Ice Age: Dawn of the Dinosaurs

iceagedawnofthedinosaursposterstarring Ray Romano, John Leguizamo, Queen Latifah, and Simon Pegg
written by Peter Ackerman and Michael Berg & directed by Carlos Saldanha and Mike Thurmeier
Rated PG for some mild rude humor and peril.

Feeling a bit left out because mammoths Manny (Romano) and Ellie (Latifah) are having a baby, Sid the Sloth (Leguizamo) inadvisably adopts three abandoned eggs which hatch into baby dinosaurs. Soon, an angry mother dinosaur appears to reclaim her offspring, and departs with babies and Sid in tow. Determined to rescue their friend, Manny, Ellie, and the rest follow the trail into a lush underground jungle full of dangerous dinosaurs and a deranged but bush-savvy weasel named Buck (Pegg).

Something must be said and gotten out of the way up-front: There was nothing special or well-done enough about the original Ice Age movie to even remotely justify one, and now two, sequels. There never was and still is not any really worthwhile story to be told involving these characters in this setting. Taking that as a given, it can be said that Dawn of the Dinosaurs is not significantly better or worse than its predecessors. Fans of the series will be happy. The mediocre standard of entertainment continues.

Each of the three main characters (Manny, Diego, and Sid) has a sort of subplot/character arc, but they are fairly weak. Manny, who talks more and more like Romano’s character from “Everybody Loves Raymond,” is adjusting to the thought of becoming a father. Diego feels that he is losing his edge. Sid struggles with motherhood. Oh, and then there’s Scrat (you know, the odd little squirrel who is eternally chasing that surprisingly elusive acorn). He has a new love interest/rival in Scratte, a female who has apparently evolved the ability to glide.

It’s rather dull, forgettable stuff for the first third or so, and then a bright spot arrives in the form of Buck the weasel. His presence in the movie might be a sign of desperation from writers who have run out of ideas for the main characters (and they have), but he injects just enough zany randomness into the film to make it all sort of work, or at least keep you laughing enough that you don’t notice it doesn’t work.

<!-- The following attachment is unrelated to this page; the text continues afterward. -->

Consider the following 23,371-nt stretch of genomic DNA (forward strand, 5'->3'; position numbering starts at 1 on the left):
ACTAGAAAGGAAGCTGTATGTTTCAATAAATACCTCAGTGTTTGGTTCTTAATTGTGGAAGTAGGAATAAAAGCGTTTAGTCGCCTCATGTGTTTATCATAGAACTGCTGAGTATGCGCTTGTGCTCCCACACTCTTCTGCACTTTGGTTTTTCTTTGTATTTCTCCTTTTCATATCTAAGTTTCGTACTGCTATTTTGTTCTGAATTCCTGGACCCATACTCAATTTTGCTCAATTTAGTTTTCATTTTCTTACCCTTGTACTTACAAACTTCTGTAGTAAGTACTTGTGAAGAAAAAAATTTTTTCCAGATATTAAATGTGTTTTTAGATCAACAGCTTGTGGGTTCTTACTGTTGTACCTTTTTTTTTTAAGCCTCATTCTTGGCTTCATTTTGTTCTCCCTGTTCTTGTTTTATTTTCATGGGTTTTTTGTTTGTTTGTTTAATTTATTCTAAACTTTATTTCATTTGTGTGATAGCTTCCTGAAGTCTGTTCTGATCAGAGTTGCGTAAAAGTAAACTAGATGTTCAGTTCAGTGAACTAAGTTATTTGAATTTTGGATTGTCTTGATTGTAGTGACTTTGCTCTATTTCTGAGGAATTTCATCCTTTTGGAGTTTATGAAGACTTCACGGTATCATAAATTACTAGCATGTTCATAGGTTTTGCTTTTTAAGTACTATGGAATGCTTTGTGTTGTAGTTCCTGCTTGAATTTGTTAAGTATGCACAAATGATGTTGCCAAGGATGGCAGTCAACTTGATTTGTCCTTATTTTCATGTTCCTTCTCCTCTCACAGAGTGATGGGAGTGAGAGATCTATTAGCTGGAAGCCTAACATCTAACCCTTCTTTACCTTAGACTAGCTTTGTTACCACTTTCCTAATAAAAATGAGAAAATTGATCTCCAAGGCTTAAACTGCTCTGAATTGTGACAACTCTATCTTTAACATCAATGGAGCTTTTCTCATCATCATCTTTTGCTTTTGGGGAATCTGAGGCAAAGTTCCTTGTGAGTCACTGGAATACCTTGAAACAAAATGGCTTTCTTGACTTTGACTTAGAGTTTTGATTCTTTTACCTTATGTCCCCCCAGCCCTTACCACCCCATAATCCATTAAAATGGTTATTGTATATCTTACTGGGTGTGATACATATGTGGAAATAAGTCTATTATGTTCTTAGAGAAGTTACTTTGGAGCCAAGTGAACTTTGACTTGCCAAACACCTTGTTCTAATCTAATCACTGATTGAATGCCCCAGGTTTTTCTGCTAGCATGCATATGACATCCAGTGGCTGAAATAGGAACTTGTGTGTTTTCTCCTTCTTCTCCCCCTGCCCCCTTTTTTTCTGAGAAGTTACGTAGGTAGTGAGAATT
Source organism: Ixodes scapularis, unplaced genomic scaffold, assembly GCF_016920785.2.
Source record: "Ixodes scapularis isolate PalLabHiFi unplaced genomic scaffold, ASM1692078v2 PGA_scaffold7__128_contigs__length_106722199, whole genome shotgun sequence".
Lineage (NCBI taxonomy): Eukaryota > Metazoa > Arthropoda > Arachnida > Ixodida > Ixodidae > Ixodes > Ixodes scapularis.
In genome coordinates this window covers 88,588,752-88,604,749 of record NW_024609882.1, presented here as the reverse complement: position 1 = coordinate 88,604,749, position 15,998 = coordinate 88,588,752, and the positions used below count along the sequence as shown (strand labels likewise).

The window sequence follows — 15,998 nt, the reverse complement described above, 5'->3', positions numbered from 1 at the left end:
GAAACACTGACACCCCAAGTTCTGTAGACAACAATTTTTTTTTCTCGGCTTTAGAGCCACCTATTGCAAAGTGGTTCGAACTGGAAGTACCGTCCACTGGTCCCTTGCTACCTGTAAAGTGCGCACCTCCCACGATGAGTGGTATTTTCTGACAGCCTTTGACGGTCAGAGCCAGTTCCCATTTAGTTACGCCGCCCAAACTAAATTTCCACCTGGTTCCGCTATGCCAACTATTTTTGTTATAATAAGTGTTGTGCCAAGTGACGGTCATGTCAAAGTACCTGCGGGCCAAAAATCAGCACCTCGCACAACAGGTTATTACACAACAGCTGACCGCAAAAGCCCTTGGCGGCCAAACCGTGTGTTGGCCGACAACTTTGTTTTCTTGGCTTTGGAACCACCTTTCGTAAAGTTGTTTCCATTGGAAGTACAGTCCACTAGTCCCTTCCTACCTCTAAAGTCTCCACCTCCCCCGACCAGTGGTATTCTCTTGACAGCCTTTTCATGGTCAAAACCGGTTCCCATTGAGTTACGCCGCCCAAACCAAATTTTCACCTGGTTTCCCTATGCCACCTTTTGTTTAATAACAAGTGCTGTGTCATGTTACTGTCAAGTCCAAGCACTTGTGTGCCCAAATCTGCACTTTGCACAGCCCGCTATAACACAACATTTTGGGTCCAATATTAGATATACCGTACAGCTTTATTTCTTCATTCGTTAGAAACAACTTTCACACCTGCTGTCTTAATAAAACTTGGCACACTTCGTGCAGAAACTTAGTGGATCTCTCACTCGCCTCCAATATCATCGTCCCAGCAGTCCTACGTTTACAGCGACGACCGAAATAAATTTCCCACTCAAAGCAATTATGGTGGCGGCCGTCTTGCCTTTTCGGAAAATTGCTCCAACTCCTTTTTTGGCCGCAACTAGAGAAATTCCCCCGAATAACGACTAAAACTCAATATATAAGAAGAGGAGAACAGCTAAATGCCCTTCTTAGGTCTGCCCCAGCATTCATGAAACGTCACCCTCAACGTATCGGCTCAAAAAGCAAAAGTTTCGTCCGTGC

I will say this for it: unlike some of the films that have been released in 3D since the new craze began, the extra dimension is put to good use here. In fact, reflecting back on the previous installments it occurred to me that this is a franchise that ought to have been in 3D all along. Much of the films’ action revolves around set pieces where the characters are falling, flying or sliding through things. In this case there is a particularly nice sequence involving a rescue aboard a pterodactyl.

The chief fault, aside from a general sense of the unremarkable, is the fact that the movie doesn’t even pretend to resolve with any sort of finality. It is trapped in the doleful certainty that more sequels will follow (rumors of a fourth Ice Age movie in production are already circulating). The presumption of a sequel ruins the best gag in the film: a hilarious sequence that seems to perfectly wrap up the epic, three-movie story of Scrat and his acorn. But the filmmakers can’t just leave it at that because Scrat’s interludes are a central component of the franchise. I guess that’s sort of the central problem with the entire concept from the outset. It wants to be marketable more than it wants to be good.

~ by Jared on July 1, 2009.

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